Can You Drink Alcohol While on Seroquel (Quetiapine)?
If you’re taking any medication, prescription or otherwise, it’s important to know about potential interactions and side effects. For example, many medications including prescription and over-the-counter, don’t go well with alcohol or can even lead to severe side effects.
What about alcohol and Seroquel ? Can you drink alcohol while on Seroquel (quetiapine)? This is a question people have, and below is an overview of what Seroquel is, and what its potential relationship is with alcohol.
Seroquel can be helpful in reducing hallucinations people may have, and in boosting their level of focus. It can also help people have a better overall outlook, feel less nervous, and be more participatory in their everyday life.
In some people, Seroquel can also improve appetite, energy levels, mood and sleep, and it can prevent dramatic mood swings.
There can be side effects associated with the use of Seroquel such as constipation, drowsiness, weight gain, blurry vision or dry mouth. People are advised when they first start taking Seroquel to be aware of the risk of dizziness and lightheadedness because it can make them more likely to experience a fall, particularly when they get up from a sitting or lying position.
People are advised to contact their physician if they experience certain side effects such as tremors, restlessness, signs of infection or mood or mental changes. In some cases, Seroquel can make users’ blood sugar rise, which can be particularly detrimental in people who have diabetes.
So, what should you know about alcohol and Seroquel? Can you drink alcohol while on Seroquel (quetiapine)?
First of all, the conditions this medicine is used to treat include bipolar and schizophrenia. Most doctors advise patients with either of these conditions to completely avoid alcohol. Frequently people with mood and mental health disorders may turn to alcohol as a way to self-medicate, and that can make symptoms worse, or can lead to dependence or addiction. Alcohol acts on the central nervous system as a depressant, so taking it can make the original symptoms of a mental health disorder worse.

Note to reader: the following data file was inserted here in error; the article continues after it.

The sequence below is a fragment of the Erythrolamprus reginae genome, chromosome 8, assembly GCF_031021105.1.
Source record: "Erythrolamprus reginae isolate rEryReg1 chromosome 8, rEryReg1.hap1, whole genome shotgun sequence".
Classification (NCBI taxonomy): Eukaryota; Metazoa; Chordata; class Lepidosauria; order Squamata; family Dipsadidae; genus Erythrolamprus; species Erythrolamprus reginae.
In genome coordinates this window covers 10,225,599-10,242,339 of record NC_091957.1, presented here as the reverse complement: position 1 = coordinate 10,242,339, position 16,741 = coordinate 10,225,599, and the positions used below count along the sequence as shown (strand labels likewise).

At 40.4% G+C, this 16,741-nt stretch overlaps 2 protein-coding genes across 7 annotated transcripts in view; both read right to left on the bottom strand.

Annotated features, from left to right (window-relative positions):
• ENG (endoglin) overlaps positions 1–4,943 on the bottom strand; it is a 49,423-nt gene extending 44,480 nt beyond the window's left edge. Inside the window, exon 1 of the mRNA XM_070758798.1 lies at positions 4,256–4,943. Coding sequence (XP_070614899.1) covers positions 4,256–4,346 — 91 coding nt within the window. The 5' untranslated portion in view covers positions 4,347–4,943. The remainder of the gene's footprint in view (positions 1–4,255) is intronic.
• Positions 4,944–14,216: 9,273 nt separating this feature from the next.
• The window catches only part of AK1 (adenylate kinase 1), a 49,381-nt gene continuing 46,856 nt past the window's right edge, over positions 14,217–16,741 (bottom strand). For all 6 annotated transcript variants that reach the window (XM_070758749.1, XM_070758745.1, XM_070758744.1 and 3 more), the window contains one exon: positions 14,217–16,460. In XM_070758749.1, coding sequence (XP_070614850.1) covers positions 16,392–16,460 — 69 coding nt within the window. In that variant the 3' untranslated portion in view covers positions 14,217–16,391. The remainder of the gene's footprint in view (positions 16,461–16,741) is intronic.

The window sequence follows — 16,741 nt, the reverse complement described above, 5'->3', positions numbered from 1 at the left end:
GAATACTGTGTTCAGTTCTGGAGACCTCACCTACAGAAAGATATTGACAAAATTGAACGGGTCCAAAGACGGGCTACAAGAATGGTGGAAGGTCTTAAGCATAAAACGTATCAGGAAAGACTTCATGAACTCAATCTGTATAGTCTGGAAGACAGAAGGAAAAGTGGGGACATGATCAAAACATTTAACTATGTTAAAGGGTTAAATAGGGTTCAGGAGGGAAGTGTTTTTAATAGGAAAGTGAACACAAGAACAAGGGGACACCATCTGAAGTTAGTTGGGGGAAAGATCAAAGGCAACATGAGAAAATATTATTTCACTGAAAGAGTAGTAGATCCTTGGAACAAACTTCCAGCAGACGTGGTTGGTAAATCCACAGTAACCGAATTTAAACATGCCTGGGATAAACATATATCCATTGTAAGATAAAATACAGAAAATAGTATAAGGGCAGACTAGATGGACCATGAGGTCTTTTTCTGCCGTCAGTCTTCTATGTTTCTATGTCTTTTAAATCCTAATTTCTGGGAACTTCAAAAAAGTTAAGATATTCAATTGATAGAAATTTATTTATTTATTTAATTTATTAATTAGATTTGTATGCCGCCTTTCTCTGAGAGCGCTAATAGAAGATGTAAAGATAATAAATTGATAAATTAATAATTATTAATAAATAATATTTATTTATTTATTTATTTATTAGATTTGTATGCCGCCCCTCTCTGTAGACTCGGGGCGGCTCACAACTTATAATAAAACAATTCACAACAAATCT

Along with the fact that people with bipolar and schizophrenia should be cautious about alcohol use in general, when alcohol and Seroquel are combined it can cause more severe symptoms. For example, common symptoms of Seroquel such as dizziness and low blood pressure can become worse when it’s combined with alcohol. Motor skills can become very impaired, as can thinking and other necessary functions when alcohol and Seroquel are combined, and people’s tolerance for alcohol may be lower when they’re on this drug as well.
When alcohol and Seroquel are mixed there is a risk of slowed respiration, respiration failure and death too.
If you drink and you’re prescribed Seroquel, the alcohol may impair your judgment to the point where you miss a dose of your medicine, and that can be extremely risky as well.
You should always speak with your doctor about the interactions possible with alcohol and Seroquel, but more than likely your doctor will tell you to avoid alcohol completely on this medicine.
If your doctor does approve any level of drinking alcohol on Seroquel, they might say moderate drinking is okay, but that recommendation is unlikely to be made.
Mixing alcohol and Seroquel can first and foremost be bad for the underlying condition you’re using the medicine to treat. Most doctors advise patients with bipolar disorder and schizophrenia to avoid alcohol. It can lead to worsening symptoms, and it can become a crutch to self-medicate.
In addition to that, when alcohol and Seroquel are mixed it can create serious central nervous system side effects. For example, some of the side effects of mixing alcohol and Seroquel can include dizziness, drowsiness, an extreme lack of coordination, and impaired thinking and judgment. The symptoms of alcohol and Seroquel can become so severe that you can suffer from slowed breathing, respiratory depression or death. You should never mix alcohol and Seroquel, particularly without speaking to your physician.
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